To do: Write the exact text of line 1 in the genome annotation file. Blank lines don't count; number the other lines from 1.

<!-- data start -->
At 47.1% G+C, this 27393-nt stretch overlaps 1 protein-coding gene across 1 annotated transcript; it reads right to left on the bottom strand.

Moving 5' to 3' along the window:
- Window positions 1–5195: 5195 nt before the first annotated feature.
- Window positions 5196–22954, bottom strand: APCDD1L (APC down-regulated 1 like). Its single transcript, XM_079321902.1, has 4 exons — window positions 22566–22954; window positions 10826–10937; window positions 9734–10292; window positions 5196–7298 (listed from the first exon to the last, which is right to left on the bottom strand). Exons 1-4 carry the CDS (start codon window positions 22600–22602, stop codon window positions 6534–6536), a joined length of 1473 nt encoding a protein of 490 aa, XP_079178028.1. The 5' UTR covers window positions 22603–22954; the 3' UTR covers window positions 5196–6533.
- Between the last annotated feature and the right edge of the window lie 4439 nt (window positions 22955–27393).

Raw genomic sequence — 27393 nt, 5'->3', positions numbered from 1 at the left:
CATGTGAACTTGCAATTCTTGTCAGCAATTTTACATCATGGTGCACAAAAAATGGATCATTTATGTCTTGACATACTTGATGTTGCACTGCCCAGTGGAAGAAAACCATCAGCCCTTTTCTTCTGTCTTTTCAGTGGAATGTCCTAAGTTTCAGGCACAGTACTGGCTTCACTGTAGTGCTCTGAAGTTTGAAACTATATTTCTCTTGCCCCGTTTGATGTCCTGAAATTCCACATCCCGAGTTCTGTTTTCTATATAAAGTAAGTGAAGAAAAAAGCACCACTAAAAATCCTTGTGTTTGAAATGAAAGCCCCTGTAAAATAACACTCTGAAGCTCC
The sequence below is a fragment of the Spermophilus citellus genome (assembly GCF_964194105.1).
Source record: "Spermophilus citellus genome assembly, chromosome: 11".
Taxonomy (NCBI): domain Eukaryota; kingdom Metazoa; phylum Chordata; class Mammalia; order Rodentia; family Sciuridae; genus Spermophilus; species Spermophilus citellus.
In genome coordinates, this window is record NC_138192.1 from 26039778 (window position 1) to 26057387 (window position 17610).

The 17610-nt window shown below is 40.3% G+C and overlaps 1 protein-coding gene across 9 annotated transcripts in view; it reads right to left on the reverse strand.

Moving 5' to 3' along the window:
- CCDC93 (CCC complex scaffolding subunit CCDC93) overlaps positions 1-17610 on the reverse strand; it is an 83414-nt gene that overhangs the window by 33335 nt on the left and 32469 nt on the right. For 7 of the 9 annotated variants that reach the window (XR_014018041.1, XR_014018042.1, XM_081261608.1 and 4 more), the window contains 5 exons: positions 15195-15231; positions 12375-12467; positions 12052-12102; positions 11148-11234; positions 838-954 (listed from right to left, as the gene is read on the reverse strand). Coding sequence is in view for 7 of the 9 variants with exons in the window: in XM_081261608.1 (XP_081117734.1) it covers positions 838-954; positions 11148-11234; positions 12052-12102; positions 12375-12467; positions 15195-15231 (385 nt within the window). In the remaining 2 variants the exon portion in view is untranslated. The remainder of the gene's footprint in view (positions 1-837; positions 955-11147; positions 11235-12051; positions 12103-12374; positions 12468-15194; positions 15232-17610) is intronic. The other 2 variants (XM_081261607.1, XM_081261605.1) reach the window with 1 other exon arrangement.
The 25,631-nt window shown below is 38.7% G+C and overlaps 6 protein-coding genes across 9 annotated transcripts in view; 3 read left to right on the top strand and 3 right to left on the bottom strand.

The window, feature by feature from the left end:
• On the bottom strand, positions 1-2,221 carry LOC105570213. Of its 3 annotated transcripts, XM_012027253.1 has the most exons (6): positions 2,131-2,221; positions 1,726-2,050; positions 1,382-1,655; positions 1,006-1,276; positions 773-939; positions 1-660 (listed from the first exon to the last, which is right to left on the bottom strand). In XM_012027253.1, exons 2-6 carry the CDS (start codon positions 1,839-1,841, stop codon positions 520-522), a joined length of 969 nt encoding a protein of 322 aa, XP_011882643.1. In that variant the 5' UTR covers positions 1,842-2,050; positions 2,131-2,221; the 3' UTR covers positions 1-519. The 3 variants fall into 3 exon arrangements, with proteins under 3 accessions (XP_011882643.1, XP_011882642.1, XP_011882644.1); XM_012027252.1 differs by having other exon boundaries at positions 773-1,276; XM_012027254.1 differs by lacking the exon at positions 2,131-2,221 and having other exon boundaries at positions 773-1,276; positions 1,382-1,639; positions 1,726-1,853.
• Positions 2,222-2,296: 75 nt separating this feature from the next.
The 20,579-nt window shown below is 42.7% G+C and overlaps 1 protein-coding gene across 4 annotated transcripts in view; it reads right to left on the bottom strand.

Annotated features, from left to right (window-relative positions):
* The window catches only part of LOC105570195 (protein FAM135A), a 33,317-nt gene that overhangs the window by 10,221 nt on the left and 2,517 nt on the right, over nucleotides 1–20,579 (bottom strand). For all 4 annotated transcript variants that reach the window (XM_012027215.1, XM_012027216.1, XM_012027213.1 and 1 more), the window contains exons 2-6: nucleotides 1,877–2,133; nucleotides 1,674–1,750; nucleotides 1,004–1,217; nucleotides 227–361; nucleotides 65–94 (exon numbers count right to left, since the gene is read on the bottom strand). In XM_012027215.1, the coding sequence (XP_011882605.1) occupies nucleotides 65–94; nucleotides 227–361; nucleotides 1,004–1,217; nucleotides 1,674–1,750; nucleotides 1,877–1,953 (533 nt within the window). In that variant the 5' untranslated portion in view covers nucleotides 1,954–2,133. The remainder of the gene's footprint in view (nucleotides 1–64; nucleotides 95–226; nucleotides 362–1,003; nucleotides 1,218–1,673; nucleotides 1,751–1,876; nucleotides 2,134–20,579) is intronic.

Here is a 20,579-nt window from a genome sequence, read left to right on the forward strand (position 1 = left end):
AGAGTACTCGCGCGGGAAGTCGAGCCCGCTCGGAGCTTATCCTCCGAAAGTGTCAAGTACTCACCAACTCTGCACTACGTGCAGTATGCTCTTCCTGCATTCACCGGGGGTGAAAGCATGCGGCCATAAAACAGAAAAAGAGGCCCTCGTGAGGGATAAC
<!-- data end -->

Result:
At 47.1% G+C, this 27393-nt stretch overlaps 1 protein-coding gene across 1 annotated transcript; it reads right to left on the bottom strand.